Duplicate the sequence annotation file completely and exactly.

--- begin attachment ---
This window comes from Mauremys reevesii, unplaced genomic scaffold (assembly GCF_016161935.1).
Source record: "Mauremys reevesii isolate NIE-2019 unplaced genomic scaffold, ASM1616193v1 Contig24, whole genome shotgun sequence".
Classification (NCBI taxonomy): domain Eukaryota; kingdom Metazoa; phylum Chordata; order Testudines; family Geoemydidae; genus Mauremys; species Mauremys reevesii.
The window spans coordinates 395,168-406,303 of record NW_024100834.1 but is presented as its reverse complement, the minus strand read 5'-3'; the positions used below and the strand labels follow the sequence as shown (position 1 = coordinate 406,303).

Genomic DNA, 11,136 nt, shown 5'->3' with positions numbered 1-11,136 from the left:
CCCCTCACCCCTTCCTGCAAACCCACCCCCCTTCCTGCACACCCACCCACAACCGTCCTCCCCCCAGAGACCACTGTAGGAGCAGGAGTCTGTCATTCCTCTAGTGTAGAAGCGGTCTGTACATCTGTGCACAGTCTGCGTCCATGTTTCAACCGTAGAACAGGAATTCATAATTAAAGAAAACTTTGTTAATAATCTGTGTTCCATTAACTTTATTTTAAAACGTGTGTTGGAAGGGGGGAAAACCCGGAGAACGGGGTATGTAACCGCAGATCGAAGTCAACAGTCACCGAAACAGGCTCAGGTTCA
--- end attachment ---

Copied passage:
This window comes from Mauremys reevesii, unplaced genomic scaffold (assembly GCF_016161935.1).
Source record: "Mauremys reevesii isolate NIE-2019 unplaced genomic scaffold, ASM1616193v1 Contig24, whole genome shotgun sequence".
Classification (NCBI taxonomy): domain Eukaryota; kingdom Metazoa; phylum Chordata; order Testudines; family Geoemydidae; genus Mauremys; species Mauremys reevesii.
The window spans coordinates 395,168-406,303 of record NW_024100834.1 but is presented as its reverse complement, the minus strand read 5'-3'; the positions used below and the strand labels follow the sequence as shown (position 1 = coordinate 406,303).

Genomic DNA, 11,136 nt, shown 5'->3' with positions numbered 1-11,136 from the left:
CCCCTCACCCCTTCCTGCAAACCCACCCCCCTTCCTGCACACCCACCCACAACCGTCCTCCCCCCAGAGACCACTGTAGGAGCAGGAGTCTGTCATTCCTCTAGTGTAGAAGCGGTCTGTACATCTGTGCACAGTCTGCGTCCATGTTTCAACCGTAGAACAGGAATTCATAATTAAAGAAAACTTTGTTAATAATCTGTGTTCCATTAACTTTATTTTAAAACGTGTGTTGGAAGGGGGGAAAACCCGGAGAACGGGGTATGTAACCGCAGATCGAAGTCAACAGTCACCGAAACAGGCTCAGGTTCA